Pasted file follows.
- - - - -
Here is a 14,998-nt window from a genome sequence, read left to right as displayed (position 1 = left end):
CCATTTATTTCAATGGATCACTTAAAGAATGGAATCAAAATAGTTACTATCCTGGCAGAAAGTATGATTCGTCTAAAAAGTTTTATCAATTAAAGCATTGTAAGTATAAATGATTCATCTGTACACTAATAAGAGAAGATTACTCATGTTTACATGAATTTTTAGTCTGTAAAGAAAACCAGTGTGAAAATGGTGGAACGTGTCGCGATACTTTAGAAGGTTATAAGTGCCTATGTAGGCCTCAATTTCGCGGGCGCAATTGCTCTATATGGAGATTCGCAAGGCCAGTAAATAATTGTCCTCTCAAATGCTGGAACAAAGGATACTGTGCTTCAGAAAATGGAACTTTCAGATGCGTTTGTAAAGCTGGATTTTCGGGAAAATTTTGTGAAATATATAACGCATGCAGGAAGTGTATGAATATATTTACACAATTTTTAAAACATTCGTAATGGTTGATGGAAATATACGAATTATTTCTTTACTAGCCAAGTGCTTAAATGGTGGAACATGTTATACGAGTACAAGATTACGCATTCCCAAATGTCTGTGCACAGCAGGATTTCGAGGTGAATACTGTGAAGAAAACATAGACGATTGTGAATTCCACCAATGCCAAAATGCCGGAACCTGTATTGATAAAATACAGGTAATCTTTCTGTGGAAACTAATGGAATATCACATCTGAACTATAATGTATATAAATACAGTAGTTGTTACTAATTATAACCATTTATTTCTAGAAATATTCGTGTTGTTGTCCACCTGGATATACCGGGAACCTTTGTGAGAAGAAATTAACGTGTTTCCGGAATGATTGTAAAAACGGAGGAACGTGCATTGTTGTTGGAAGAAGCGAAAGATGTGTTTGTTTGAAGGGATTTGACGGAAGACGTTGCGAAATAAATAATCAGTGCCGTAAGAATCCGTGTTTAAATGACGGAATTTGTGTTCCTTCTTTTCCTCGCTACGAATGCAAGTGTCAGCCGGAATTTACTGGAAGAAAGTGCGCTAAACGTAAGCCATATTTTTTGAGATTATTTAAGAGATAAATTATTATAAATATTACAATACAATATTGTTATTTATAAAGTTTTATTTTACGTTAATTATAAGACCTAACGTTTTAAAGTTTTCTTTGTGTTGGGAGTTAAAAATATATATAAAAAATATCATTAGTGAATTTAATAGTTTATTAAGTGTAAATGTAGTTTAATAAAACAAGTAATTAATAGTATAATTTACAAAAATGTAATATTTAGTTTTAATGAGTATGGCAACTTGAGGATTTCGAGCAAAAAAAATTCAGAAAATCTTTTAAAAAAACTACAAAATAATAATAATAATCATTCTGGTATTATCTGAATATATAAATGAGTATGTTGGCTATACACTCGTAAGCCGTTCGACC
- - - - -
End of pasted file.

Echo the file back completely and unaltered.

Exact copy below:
Here is a 14,998-nt window from a genome sequence, read left to right as displayed (position 1 = left end):
CCATTTATTTCAATGGATCACTTAAAGAATGGAATCAAAATAGTTACTATCCTGGCAGAAAGTATGATTCGTCTAAAAAGTTTTATCAATTAAAGCATTGTAAGTATAAATGATTCATCTGTACACTAATAAGAGAAGATTACTCATGTTTACATGAATTTTTAGTCTGTAAAGAAAACCAGTGTGAAAATGGTGGAACGTGTCGCGATACTTTAGAAGGTTATAAGTGCCTATGTAGGCCTCAATTTCGCGGGCGCAATTGCTCTATATGGAGATTCGCAAGGCCAGTAAATAATTGTCCTCTCAAATGCTGGAACAAAGGATACTGTGCTTCAGAAAATGGAACTTTCAGATGCGTTTGTAAAGCTGGATTTTCGGGAAAATTTTGTGAAATATATAACGCATGCAGGAAGTGTATGAATATATTTACACAATTTTTAAAACATTCGTAATGGTTGATGGAAATATACGAATTATTTCTTTACTAGCCAAGTGCTTAAATGGTGGAACATGTTATACGAGTACAAGATTACGCATTCCCAAATGTCTGTGCACAGCAGGATTTCGAGGTGAATACTGTGAAGAAAACATAGACGATTGTGAATTCCACCAATGCCAAAATGCCGGAACCTGTATTGATAAAATACAGGTAATCTTTCTGTGGAAACTAATGGAATATCACATCTGAACTATAATGTATATAAATACAGTAGTTGTTACTAATTATAACCATTTATTTCTAGAAATATTCGTGTTGTTGTCCACCTGGATATACCGGGAACCTTTGTGAGAAGAAATTAACGTGTTTCCGGAATGATTGTAAAAACGGAGGAACGTGCATTGTTGTTGGAAGAAGCGAAAGATGTGTTTGTTTGAAGGGATTTGACGGAAGACGTTGCGAAATAAATAATCAGTGCCGTAAGAATCCGTGTTTAAATGACGGAATTTGTGTTCCTTCTTTTCCTCGCTACGAATGCAAGTGTCAGCCGGAATTTACTGGAAGAAAGTGCGCTAAACGTAAGCCATATTTTTTGAGATTATTTAAGAGATAAATTATTATAAATATTACAATACAATATTGTTATTTATAAAGTTTTATTTTACGTTAATTATAAGACCTAACGTTTTAAAGTTTTCTTTGTGTTGGGAGTTAAAAATATATATAAAAAATATCATTAGTGAATTTAATAGTTTATTAAGTGTAAATGTAGTTTAATAAAACAAGTAATTAATAGTATAATTTACAAAAATGTAATATTTAGTTTTAATGAGTATGGCAACTTGAGGATTTCGAGCAAAAAAAATTCAGAAAATCTTTTAAAAAAACTACAAAATAATAATAATAATCATTCTGGTATTATCTGAATATATAAATGAGTATGTTGGCTATACACTCGTAAGCCGTTCGACC